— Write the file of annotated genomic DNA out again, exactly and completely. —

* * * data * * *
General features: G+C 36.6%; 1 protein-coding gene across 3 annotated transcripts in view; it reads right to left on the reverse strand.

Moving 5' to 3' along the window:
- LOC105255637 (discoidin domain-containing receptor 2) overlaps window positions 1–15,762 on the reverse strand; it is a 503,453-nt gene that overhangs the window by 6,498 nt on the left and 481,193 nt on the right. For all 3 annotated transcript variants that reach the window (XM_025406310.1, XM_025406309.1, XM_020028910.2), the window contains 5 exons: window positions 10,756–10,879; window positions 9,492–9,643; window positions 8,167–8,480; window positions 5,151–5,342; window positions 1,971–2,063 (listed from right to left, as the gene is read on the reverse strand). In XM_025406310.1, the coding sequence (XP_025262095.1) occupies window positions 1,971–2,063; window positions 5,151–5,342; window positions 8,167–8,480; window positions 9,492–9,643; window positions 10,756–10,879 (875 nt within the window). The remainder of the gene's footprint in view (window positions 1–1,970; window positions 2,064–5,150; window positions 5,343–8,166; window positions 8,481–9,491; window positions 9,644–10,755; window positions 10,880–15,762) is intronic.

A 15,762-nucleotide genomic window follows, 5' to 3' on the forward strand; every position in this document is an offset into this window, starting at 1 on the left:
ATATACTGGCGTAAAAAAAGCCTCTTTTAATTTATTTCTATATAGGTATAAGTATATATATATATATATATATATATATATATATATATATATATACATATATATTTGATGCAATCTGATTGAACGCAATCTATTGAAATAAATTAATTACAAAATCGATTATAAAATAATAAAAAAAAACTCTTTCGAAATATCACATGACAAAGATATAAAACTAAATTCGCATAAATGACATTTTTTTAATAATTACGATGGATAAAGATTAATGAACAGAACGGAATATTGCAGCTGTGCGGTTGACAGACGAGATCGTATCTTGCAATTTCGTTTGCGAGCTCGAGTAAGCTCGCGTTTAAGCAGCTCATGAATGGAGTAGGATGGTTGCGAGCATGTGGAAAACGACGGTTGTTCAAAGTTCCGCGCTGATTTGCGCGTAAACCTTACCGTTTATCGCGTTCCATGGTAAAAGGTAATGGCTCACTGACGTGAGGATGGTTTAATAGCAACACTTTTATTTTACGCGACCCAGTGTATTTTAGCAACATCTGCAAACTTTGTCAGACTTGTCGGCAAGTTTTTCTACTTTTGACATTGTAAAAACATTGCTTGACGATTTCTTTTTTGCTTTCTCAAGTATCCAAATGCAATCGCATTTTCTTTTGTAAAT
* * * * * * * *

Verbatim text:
General features: G+C 36.6%; 1 protein-coding gene across 3 annotated transcripts in view; it reads right to left on the reverse strand.

Moving 5' to 3' along the window:
- LOC105255637 (discoidin domain-containing receptor 2) overlaps window positions 1–15,762 on the reverse strand; it is a 503,453-nt gene that overhangs the window by 6,498 nt on the left and 481,193 nt on the right. For all 3 annotated transcript variants that reach the window (XM_025406310.1, XM_025406309.1, XM_020028910.2), the window contains 5 exons: window positions 10,756–10,879; window positions 9,492–9,643; window positions 8,167–8,480; window positions 5,151–5,342; window positions 1,971–2,063 (listed from right to left, as the gene is read on the reverse strand). In XM_025406310.1, the coding sequence (XP_025262095.1) occupies window positions 1,971–2,063; window positions 5,151–5,342; window positions 8,167–8,480; window positions 9,492–9,643; window positions 10,756–10,879 (875 nt within the window). The remainder of the gene's footprint in view (window positions 1–1,970; window positions 2,064–5,150; window positions 5,343–8,166; window positions 8,481–9,491; window positions 9,644–10,755; window positions 10,880–15,762) is intronic.

A 15,762-nucleotide genomic window follows, 5' to 3' on the forward strand; every position in this document is an offset into this window, starting at 1 on the left:
ATATACTGGCGTAAAAAAAGCCTCTTTTAATTTATTTCTATATAGGTATAAGTATATATATATATATATATATATATATATATATATATATATATACATATATATTTGATGCAATCTGATTGAACGCAATCTATTGAAATAAATTAATTACAAAATCGATTATAAAATAATAAAAAAAAACTCTTTCGAAATATCACATGACAAAGATATAAAACTAAATTCGCATAAATGACATTTTTTTAATAATTACGATGGATAAAGATTAATGAACAGAACGGAATATTGCAGCTGTGCGGTTGACAGACGAGATCGTATCTTGCAATTTCGTTTGCGAGCTCGAGTAAGCTCGCGTTTAAGCAGCTCATGAATGGAGTAGGATGGTTGCGAGCATGTGGAAAACGACGGTTGTTCAAAGTTCCGCGCTGATTTGCGCGTAAACCTTACCGTTTATCGCGTTCCATGGTAAAAGGTAATGGCTCACTGACGTGAGGATGGTTTAATAGCAACACTTTTATTTTACGCGACCCAGTGTATTTTAGCAACATCTGCAAACTTTGTCAGACTTGTCGGCAAGTTTTTCTACTTTTGACATTGTAAAAACATTGCTTGACGATTTCTTTTTTGCTTTCTCAAGTATCCAAATGCAATCGCATTTTCTTTTGTAAAT